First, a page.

Late Nights

I woke up to feed my baby, teeth chattering uncontrollably.  It was January, after all, but I never remembered being quite this cold in our home, even in the dead of winter.  Cincinnati had a warmer climate than the one we’d grown up in, and my heaviest sweatshirts sat in the back of my closet, too warm for all but the coldest days of our Cincinnati winter.

But the last two nights since getting home from the hospital, I’d wake up freezing.  I was sleeping in my loose, open necked nightgown, to make it easier to scoop my baby out of his bassinet next to me and have him latch on without really waking up.  I’d doze as he nursed, waking up to switch sides and roll us both over in the bed.  I’d already woken up last night an hour later, little Michael blissfully asleep between R and I, my open nightgown the only evidence that I’d fallen asleep while nursing him.

R was actually still awake and working on his computer next to our bed.   He didn’t even look up as I sat up in the bed to scoop Michael out of his bassinet, wriggly and looking for his two am feeding.  I felt terrible; tired and exhausted from the labor and short stay in the hospital.   Both my father and R’s parents were here, and I was trying to stock up on sleep while they played with the baby, but I still felt like I’d hit a brick wall. Maybe it was the fact that I had two other children this time.  Maybe it was the stress of having to constantly fiddle with this or that on the computer at all hours; there was no such thing as a maternity leave from my unpaid gig doing Rick Springfield’s website.  It might even be the contractors that were in and out of our house all the time as we furiously tried to finish the basement before Michael’s arrival.  We didn’t succeed on that point, which meant I was discreetly nursing while Dale and his subcontractors let in cold January air while they finished painting and laying carpet.  Whatever it was, I just was exhausted.

But I could hardly complain since I’d been in this bed for five hours already, while R still was wide awake and crunching numbers for the company’s year end financial report next to me.

He’d stayed with me all of the day little Michael had been born, going home with the grandparents in the evening.  But rather than return to me in the morning, he’d gone to work.  When the doctors had told him I’d likely be discharged the following afternoon anyway, he figured he could squeeze in a few hours at the office, and then travel the rest of the way downtown to Good Samaritan Hospital to retrieve me and the baby.  Even though my labor and delivery had some moments of fear (I’d learned that not only had my blood pressure dipped dangerously low at the end, but so did Michael’s heartrate), all seemed well with my precious little boy.  R seemed to take it all in stride, and went on with his routine the next day.  The days at work were late, but he counted on his parents (my father had since returned to Florida) to pinch hit where he could not.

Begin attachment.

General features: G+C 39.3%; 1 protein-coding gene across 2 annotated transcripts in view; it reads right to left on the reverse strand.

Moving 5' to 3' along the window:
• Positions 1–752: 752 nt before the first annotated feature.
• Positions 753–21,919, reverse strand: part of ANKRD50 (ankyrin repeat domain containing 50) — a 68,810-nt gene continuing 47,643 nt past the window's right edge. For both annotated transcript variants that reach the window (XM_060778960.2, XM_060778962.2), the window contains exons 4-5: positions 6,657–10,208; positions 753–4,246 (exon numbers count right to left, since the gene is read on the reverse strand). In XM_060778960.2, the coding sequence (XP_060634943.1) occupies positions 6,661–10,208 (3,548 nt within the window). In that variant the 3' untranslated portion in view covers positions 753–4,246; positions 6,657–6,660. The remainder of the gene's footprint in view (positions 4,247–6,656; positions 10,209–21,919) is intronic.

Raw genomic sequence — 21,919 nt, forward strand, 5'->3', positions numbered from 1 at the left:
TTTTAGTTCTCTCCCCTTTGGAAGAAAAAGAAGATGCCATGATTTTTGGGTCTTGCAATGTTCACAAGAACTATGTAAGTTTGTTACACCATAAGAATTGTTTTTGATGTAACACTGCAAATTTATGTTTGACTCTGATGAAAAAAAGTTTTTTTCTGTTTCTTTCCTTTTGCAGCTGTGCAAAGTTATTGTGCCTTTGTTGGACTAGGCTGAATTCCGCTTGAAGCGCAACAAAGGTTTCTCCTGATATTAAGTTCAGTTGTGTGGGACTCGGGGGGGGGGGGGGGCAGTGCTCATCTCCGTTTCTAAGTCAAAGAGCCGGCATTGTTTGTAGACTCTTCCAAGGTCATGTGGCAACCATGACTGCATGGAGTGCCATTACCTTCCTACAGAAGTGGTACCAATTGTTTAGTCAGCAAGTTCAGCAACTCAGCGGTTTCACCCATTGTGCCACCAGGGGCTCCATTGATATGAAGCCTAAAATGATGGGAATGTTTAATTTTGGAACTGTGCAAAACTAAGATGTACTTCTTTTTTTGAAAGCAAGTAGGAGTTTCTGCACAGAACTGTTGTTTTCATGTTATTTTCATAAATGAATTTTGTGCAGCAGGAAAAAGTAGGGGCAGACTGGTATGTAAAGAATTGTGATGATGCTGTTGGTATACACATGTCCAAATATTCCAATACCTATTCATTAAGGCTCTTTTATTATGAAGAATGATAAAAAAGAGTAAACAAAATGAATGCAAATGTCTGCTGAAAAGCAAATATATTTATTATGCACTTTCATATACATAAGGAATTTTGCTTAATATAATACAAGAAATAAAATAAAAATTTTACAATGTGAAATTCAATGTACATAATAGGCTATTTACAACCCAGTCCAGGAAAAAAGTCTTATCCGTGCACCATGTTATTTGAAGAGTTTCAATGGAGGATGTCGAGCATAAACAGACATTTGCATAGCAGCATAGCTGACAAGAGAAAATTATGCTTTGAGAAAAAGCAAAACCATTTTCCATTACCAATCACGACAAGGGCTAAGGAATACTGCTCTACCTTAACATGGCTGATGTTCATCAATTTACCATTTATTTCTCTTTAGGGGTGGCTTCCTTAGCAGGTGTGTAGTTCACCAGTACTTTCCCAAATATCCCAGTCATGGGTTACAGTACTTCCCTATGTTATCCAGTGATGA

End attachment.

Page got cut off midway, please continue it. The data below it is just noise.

R looked over at me as I settled back into the bed, my teeth chattering loud enough to attract his attention.  “Everything OK over there?”

“I…can’t…get…warm…” I stuttered between my clenched teeth, reaching for the extra blanket at the end of the bed to cover every exposed bit of me I could.

“It’s not cold in here,” R said testily.  “It’s forty degrees outside.”

“I’m….freezing…” I responded as my baby boy latched on and gurgled away at my breast.

“It must be the after effects of the birth.  Your body is trying to regulate itself, probably.”  R turned back to his screen and rubbed his eyes.

“I…guess….” I responded with a yawn.  I snuggled up to the warm bundle next to me and fell back into a sleepy stupor.


Leave a Reply

Fill in your details below or click an icon to log in: Logo

You are commenting using your account. Log Out / Change )

Twitter picture

You are commenting using your Twitter account. Log Out / Change )

Facebook photo

You are commenting using your Facebook account. Log Out / Change )

Google+ photo

You are commenting using your Google+ account. Log Out / Change )

Connecting to %s

%d bloggers like this: